The University of California, San Francisco (UCSF) School of Dentistry has received a $4 million grant to develop a new artificial intelligence (AI) tool that is designed to detect cavities in the hopes of identifying tooth decay earlier.
The grant will help train students, residents, and faculty in conducting clinical research and assessing AI technology to expedite advancements in treatment methods, according to a press release dated November 28 from UCSF. Diagnosing cavities earlier prevents pain and more invasive and costly treatments like root canals or extractions.
Researchers will use dental images from dental clinics in Northern California to develop the AI tool. By training their AI tool on scans from patients representing California's population, UCSF aims for the AI tool to be equipped to serve the state's diverse population, which includes the urban areas of San Francisco and the rural sections of Fresno, according to Dr. Stuart Ganksy, MS, lead investigator and UCSF's associate dean for research.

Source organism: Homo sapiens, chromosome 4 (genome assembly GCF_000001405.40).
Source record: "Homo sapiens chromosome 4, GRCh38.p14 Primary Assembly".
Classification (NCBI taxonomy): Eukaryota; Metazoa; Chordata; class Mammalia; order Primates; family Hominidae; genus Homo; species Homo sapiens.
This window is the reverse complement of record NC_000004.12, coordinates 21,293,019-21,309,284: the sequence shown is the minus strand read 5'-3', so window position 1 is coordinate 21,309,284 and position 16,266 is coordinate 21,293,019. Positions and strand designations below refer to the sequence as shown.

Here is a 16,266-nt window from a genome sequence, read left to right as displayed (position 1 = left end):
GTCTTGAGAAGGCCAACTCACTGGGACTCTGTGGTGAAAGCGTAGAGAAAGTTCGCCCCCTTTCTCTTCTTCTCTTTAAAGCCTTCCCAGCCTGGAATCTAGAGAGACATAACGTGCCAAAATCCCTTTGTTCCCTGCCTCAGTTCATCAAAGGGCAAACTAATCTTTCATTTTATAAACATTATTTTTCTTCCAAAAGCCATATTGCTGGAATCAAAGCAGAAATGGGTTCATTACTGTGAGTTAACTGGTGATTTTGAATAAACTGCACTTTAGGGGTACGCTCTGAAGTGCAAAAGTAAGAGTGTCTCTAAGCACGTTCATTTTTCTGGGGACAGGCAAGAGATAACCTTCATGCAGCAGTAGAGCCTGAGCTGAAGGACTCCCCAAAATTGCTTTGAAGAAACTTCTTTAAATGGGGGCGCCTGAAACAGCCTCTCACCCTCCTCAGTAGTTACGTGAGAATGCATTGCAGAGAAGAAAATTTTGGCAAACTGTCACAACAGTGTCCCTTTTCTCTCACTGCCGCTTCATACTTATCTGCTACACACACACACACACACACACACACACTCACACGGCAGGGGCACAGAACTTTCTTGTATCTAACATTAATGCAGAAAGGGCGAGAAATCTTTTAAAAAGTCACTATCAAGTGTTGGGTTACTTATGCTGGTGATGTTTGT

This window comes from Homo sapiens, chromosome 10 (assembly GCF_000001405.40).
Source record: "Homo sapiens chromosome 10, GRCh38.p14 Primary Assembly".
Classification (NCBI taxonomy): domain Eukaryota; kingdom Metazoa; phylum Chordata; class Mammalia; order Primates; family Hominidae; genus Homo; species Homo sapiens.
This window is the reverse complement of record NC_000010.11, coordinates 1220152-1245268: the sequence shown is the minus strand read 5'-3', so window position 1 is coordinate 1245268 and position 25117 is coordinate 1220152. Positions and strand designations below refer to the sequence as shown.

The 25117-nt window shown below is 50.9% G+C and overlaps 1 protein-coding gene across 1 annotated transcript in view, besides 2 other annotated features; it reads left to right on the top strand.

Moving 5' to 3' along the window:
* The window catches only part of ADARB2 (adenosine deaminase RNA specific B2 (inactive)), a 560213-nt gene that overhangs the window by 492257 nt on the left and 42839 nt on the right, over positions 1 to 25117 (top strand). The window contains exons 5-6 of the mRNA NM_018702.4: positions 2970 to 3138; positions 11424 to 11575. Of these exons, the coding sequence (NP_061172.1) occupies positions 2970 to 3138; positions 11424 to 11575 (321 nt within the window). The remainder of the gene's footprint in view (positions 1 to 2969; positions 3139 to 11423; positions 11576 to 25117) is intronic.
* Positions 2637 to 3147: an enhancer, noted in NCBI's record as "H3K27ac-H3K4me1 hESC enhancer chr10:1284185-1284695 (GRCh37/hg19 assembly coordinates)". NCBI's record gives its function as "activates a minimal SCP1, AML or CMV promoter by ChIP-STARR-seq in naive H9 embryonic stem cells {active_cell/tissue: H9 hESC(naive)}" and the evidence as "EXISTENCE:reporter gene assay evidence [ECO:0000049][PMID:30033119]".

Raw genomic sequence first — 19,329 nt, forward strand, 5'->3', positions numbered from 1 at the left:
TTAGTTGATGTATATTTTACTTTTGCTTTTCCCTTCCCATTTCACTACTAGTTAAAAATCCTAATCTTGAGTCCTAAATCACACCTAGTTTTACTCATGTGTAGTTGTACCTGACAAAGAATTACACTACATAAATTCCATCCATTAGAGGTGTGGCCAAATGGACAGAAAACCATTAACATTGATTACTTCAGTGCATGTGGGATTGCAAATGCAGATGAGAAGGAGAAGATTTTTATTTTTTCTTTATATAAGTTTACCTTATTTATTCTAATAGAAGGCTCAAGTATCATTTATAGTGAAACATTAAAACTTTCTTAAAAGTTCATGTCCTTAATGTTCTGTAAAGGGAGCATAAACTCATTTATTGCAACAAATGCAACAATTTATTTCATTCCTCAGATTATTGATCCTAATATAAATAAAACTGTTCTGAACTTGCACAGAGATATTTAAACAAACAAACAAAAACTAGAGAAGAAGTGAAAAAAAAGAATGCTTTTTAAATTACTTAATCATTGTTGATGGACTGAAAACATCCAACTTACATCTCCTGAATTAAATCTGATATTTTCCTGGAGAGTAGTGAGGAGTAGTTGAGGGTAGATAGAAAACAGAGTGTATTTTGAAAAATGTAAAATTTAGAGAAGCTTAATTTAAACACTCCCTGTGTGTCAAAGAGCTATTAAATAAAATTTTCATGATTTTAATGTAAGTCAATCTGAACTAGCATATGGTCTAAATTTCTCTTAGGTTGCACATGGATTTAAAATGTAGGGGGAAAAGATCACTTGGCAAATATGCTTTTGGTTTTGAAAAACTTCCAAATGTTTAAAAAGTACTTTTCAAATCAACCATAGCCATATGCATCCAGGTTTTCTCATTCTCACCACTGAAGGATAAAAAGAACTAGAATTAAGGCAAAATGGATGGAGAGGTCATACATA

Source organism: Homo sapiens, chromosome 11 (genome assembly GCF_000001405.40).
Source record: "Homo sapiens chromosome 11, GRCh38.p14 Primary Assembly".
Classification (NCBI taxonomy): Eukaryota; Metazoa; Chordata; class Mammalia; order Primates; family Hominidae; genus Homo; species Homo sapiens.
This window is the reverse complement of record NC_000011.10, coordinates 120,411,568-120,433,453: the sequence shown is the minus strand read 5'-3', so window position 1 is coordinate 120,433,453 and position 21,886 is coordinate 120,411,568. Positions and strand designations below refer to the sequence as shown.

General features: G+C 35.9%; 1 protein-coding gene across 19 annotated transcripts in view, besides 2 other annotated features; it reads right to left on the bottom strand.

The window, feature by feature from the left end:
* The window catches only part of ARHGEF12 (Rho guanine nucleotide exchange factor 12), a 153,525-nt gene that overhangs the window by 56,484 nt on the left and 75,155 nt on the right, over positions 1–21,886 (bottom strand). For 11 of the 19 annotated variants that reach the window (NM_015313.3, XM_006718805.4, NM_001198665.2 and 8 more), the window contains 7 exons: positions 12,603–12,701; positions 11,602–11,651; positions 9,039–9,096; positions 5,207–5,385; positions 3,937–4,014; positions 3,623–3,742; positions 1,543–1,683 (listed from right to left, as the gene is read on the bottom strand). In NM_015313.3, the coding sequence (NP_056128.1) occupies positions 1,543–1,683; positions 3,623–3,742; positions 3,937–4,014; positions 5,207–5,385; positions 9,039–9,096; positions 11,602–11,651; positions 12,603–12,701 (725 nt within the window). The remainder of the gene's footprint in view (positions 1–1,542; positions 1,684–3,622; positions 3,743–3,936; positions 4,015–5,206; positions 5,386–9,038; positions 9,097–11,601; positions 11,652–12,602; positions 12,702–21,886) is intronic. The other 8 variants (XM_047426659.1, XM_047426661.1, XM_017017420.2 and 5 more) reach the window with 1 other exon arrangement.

The U.S. National Institutes of Health is funding the five-year grant. Also, dental faculty members can apply for more than $5 million in annual funding for their own clinical research projects.
“As a public institution with a long tradition in health equity research, UCSF is uniquely positioned to ensure the future of AI in oral health is patient-centered and equitable,” Gansky said in the press release.